• G20 leaders' summit in Hangzhou: The G20 leaders identified the link between world growth, tax and the need to address BEPS. The move to automatic exchange of information and the implementation of anti-BEPS measures and the inclusive framework to achieve this was welcomed. A tax policy symposium covered the G20 work relating to tax policy, including tax certainty, which was agreed as important to encourage trade and investment. Work will aim to increase tax certainty and a business questionnaire will be launched in early October, where stakeholders will be able to feed in views on the areas that create certainty or uncertainty.

• State Aid: The OECD is concerned that State Aid decisions only deal with the past and that for the future there is a need for a common standard on transfer pricing. The OECD is in talks with the European Commission to ensure that it does not impose its own standard on transfer pricing, but instead implements the OECD guidelines.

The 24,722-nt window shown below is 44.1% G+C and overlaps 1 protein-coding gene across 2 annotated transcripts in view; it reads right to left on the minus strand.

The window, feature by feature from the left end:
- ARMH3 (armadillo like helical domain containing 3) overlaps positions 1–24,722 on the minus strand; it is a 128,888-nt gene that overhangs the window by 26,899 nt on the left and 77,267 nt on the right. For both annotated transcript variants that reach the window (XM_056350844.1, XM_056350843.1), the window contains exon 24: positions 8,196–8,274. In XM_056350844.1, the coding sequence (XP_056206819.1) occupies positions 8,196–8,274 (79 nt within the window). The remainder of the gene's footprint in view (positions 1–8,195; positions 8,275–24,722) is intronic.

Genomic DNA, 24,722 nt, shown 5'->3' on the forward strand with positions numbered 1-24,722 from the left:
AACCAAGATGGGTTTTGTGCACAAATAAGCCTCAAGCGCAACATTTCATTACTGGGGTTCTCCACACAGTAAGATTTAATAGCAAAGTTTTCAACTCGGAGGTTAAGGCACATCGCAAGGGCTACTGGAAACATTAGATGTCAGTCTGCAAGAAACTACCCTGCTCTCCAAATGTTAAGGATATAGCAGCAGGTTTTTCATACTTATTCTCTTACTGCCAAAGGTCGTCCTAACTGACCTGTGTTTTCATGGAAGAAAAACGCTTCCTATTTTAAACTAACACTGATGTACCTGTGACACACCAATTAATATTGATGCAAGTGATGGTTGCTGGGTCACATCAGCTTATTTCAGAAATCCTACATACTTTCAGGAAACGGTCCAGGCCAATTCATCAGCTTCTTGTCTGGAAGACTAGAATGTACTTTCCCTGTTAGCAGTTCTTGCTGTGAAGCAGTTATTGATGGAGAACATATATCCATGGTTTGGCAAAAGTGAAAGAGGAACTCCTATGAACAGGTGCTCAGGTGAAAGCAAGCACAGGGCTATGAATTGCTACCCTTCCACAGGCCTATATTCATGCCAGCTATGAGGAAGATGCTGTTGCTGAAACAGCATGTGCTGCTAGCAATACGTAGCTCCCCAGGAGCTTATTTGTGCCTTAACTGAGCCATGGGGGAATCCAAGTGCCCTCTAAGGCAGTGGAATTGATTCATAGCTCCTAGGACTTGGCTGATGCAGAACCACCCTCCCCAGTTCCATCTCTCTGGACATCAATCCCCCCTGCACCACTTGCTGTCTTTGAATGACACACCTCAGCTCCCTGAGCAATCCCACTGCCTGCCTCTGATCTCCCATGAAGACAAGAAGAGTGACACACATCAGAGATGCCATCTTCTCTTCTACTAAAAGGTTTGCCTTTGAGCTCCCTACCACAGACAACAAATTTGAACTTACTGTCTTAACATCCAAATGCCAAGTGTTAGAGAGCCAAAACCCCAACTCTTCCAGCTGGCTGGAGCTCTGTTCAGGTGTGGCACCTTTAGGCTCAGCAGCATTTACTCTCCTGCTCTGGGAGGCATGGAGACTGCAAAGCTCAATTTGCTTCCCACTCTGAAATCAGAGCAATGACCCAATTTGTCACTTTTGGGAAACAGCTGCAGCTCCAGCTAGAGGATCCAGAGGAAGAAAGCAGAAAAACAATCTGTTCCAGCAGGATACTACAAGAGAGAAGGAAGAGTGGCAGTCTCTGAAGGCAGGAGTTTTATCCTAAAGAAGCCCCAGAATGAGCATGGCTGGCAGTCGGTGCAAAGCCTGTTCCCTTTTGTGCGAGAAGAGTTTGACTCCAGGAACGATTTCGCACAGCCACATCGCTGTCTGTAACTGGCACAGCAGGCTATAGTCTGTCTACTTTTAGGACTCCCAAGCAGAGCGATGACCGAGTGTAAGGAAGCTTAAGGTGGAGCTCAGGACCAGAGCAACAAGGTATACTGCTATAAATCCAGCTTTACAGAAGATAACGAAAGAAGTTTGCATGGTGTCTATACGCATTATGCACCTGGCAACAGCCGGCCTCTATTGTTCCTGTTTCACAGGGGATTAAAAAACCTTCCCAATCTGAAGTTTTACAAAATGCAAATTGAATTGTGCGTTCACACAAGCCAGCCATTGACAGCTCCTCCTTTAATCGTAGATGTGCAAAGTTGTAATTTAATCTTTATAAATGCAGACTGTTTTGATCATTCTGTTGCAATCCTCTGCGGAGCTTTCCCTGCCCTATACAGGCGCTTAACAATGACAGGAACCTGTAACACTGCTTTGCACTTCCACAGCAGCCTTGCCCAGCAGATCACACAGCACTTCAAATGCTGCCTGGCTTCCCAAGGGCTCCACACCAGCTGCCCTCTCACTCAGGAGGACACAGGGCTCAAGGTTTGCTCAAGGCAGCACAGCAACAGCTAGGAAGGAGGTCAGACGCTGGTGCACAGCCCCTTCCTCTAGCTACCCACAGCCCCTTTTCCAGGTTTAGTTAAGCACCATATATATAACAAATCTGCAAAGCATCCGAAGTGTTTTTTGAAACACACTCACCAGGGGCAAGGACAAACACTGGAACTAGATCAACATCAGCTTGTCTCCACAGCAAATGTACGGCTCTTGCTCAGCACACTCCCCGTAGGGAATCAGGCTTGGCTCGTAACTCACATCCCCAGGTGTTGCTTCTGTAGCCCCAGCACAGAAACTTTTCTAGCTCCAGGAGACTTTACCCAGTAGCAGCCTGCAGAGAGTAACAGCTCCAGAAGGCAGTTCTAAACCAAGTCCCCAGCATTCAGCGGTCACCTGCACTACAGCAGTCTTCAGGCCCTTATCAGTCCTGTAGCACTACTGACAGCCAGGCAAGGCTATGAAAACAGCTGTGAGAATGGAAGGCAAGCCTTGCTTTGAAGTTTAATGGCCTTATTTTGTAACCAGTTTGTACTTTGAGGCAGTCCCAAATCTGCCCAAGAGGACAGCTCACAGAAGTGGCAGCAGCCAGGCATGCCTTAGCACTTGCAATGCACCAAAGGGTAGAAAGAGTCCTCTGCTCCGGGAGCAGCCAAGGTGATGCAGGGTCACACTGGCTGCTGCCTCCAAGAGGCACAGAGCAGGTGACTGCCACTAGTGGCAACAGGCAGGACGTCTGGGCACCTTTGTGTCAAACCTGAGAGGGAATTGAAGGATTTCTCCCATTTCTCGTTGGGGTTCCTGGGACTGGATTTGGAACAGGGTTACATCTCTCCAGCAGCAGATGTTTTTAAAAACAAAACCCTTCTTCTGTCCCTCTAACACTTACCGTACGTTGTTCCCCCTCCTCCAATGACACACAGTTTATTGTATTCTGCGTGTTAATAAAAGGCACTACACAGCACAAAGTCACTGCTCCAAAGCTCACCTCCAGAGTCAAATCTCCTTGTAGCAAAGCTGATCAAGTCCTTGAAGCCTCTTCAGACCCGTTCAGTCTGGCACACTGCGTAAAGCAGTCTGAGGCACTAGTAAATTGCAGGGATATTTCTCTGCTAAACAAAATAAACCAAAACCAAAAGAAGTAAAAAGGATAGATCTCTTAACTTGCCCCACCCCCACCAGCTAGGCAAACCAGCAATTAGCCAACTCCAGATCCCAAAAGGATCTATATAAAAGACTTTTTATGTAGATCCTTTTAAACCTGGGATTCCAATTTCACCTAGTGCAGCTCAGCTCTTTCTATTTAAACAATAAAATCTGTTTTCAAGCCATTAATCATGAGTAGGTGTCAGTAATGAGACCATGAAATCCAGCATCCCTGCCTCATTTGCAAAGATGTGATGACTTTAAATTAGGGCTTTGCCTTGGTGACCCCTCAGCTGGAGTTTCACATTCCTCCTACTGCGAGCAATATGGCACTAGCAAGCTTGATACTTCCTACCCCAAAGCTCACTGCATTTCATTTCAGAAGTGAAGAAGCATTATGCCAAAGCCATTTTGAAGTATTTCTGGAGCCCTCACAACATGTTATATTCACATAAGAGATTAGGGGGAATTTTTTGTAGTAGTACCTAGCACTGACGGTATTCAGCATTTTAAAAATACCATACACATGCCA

• Automatic exchange of information: The OECD has concluded a contract with a service provider for a common transmission system for automatic exchange of information with effect from 1 July 2017.

On 26 September, John McDonnell, the Shadow Chancellor, set out his plans for Labour's fiscal policy. While the subsequent headlines have focused largely on the suggestion of a national living wage of £10 an hour if Labour was elected in 2020, Mr McDonnell did outline proposals in a number of other key areas: